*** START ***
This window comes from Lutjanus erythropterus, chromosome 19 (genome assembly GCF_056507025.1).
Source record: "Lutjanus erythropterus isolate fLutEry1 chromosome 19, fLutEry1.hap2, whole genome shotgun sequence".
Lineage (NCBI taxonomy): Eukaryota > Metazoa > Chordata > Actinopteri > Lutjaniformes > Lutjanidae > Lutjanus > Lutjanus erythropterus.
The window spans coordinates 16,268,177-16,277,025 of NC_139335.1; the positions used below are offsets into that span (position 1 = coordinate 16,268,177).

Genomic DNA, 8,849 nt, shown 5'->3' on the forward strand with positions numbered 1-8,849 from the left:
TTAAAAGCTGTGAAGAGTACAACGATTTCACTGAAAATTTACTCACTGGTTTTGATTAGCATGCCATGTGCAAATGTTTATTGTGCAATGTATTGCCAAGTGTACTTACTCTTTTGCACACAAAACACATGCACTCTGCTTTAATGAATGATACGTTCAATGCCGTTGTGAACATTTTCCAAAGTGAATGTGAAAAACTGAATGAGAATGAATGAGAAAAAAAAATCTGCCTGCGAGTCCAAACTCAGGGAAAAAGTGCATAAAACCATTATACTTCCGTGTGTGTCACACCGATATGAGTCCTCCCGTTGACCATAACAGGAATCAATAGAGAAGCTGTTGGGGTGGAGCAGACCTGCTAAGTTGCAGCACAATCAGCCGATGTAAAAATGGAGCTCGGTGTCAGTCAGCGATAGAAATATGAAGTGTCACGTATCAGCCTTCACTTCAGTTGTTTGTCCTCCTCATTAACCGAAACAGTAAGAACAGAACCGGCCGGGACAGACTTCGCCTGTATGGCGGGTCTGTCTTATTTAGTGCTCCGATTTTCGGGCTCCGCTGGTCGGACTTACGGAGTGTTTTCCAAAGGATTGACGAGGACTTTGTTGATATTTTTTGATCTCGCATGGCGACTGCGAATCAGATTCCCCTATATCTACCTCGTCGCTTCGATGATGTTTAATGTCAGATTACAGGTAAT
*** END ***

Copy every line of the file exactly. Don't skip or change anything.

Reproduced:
This window comes from Lutjanus erythropterus, chromosome 19 (genome assembly GCF_056507025.1).
Source record: "Lutjanus erythropterus isolate fLutEry1 chromosome 19, fLutEry1.hap2, whole genome shotgun sequence".
Lineage (NCBI taxonomy): Eukaryota > Metazoa > Chordata > Actinopteri > Lutjaniformes > Lutjanidae > Lutjanus > Lutjanus erythropterus.
The window spans coordinates 16,268,177-16,277,025 of NC_139335.1; the positions used below are offsets into that span (position 1 = coordinate 16,268,177).

Genomic DNA, 8,849 nt, shown 5'->3' on the forward strand with positions numbered 1-8,849 from the left:
TTAAAAGCTGTGAAGAGTACAACGATTTCACTGAAAATTTACTCACTGGTTTTGATTAGCATGCCATGTGCAAATGTTTATTGTGCAATGTATTGCCAAGTGTACTTACTCTTTTGCACACAAAACACATGCACTCTGCTTTAATGAATGATACGTTCAATGCCGTTGTGAACATTTTCCAAAGTGAATGTGAAAAACTGAATGAGAATGAATGAGAAAAAAAAATCTGCCTGCGAGTCCAAACTCAGGGAAAAAGTGCATAAAACCATTATACTTCCGTGTGTGTCACACCGATATGAGTCCTCCCGTTGACCATAACAGGAATCAATAGAGAAGCTGTTGGGGTGGAGCAGACCTGCTAAGTTGCAGCACAATCAGCCGATGTAAAAATGGAGCTCGGTGTCAGTCAGCGATAGAAATATGAAGTGTCACGTATCAGCCTTCACTTCAGTTGTTTGTCCTCCTCATTAACCGAAACAGTAAGAACAGAACCGGCCGGGACAGACTTCGCCTGTATGGCGGGTCTGTCTTATTTAGTGCTCCGATTTTCGGGCTCCGCTGGTCGGACTTACGGAGTGTTTTCCAAAGGATTGACGAGGACTTTGTTGATATTTTTTGATCTCGCATGGCGACTGCGAATCAGATTCCCCTATATCTACCTCGTCGCTTCGATGATGTTTAATGTCAGATTACAGGTAAT